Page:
women and stress

Women and Stress

How stress affects our health—and what we can do to manage it.

By Dr. Debra Rouse

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As we step into Stress Awareness Month this spring, it’s a good time to examine how stress can damage our health, particularly for women. Why? Women consistently report higher stress levels compared with men, and that gap appears to be widening, according to the American Psychological Association. Work pressure, financial issues, strain in relationships, lack of sleep, poor nutrition and health challenges top the list of stressors. Stress prevents us all—women and men—from living well and thriving.

Continued or prolonged stress can rob the body and mind of their ability to balance. The body’s stress response can exhaust our adrenal system and create lowered resistance to diseases, including type 2 diabetes, depression, Alzheimer’s, obesity, heart disease, asthma and gut problems. It can also increase symptoms of menopause, such as hot flashes and sleep disturbances.

The body’s response is geared to deal with everyday pressure. Extreme or unrelenting stress can become harmful. The remedy? A proactive plan that aligns nutrition and lifestyle strategies with belief systems. This approach allows us to react to stress more positively, and move and balance through stressful life situations.

The best starting place for developing such a plan is to examine the nutrients you take in. Under stress, the body can lose valuable stores of vitamins, minerals and amino acids, especially magnesium and vitamin C, which your adrenal glands require to function properly. Foods rich in these nutrients can keep your system strong under stress and possibly offset the damage it can cause. I recommend a daily multivitamin as one part of your preventive medicine strategy.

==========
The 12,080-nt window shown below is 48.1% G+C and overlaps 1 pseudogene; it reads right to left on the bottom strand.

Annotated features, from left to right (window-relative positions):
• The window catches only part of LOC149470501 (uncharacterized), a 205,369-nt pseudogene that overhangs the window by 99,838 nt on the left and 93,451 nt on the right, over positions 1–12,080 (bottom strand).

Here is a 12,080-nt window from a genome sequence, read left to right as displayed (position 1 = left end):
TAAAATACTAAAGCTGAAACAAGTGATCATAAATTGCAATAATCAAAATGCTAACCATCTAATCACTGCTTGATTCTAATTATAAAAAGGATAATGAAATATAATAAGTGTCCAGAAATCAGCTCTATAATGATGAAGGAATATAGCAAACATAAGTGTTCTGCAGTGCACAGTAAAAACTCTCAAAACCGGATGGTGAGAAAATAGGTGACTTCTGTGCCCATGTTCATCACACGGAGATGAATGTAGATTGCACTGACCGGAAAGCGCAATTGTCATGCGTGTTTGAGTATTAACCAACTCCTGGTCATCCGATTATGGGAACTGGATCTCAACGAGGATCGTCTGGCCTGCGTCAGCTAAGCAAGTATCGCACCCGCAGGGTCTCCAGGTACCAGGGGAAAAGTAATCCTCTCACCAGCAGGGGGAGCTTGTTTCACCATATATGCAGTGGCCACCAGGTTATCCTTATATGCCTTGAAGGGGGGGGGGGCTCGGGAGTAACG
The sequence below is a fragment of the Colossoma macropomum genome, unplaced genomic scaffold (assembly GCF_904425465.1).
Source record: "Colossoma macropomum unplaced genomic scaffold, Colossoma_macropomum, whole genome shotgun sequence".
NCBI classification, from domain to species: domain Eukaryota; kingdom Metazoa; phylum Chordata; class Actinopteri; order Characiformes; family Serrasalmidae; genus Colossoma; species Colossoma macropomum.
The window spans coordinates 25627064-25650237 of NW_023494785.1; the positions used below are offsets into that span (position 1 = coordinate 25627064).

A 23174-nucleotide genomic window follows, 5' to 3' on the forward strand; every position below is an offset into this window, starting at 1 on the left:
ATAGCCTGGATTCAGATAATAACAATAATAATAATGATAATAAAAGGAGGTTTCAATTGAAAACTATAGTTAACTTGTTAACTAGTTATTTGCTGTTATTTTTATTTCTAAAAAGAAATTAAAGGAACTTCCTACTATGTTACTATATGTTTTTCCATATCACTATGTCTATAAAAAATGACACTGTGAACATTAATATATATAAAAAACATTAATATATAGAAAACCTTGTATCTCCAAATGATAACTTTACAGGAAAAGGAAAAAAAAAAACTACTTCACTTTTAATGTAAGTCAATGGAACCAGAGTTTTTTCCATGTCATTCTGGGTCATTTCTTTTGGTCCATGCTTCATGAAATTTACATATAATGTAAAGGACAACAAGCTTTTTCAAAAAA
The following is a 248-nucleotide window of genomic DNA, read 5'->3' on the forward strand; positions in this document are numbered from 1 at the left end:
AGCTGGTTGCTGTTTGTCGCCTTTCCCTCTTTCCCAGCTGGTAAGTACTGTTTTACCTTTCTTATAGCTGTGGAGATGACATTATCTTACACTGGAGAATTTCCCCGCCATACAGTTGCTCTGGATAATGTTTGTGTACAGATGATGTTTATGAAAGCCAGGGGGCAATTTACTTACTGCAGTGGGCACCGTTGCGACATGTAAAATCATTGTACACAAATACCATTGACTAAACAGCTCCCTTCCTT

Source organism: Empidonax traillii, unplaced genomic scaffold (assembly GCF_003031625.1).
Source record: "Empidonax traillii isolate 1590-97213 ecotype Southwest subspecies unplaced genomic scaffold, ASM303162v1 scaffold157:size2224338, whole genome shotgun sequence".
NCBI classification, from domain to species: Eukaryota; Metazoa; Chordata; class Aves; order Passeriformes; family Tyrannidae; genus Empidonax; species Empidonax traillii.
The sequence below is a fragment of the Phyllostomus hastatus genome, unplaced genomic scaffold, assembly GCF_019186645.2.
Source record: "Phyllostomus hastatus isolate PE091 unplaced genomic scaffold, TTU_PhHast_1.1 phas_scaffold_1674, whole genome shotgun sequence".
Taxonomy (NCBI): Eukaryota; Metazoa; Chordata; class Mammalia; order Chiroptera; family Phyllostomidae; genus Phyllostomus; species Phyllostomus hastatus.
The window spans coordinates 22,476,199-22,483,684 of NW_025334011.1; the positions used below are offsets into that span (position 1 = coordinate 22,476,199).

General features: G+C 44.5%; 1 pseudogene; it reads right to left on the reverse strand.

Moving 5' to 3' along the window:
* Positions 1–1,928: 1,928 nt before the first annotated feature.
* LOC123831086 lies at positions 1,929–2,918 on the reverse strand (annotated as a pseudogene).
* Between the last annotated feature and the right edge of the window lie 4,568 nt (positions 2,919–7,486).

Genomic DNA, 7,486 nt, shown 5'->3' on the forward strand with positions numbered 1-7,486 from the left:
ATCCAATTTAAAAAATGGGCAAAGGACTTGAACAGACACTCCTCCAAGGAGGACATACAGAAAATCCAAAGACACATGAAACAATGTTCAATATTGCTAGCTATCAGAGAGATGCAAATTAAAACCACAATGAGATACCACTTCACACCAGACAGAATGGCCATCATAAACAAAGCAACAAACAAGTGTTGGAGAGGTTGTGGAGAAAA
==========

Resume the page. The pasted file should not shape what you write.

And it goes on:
I am also a fan of certain adaptogenic herbs, such as holy basil, licorice root, astragalus and ginseng, for stress prevention and treatment. Adaptogens support and revive the adrenal response to stress.

Daily exercise, meditation, journaling and yoga are also proven methods for preventing and decreasing stress.

Eat Better, Bust Stress

Decrease caffeine: It weakens your adrenal response to stress and compromises sleep.

Decrease alcohol: It can change the way your body responds to stress, making it more difficult to handle adverse events.

Decrease refined carbohydrates and simple sugars: They cause hypoglycemia, which can affect how the brain gets its primary food source, glucose. Stress hormones can also starve the brain of glucose, interfering with brain chemistry and deregulating your moods. Refined carbs include soda pop, most packaged cereals, and baked goods and pasta made with white flour. Simple sugars include cane sugar, corn syrup and fructose.

Eat more complex carbohydrates: They help raise serotonin levels. Stress lowers our serotonin stores, which can dampen your mood, or even lead to anxiety and depression. Complex carbs include: greens; most vegetables; whole grains; plain, whole-milk Greek yogurt; and legumes.

Dr. Debra Rouse is a licensed naturopathic doctor and member of the Institute for Functional Medicine. drdebrarouse.com

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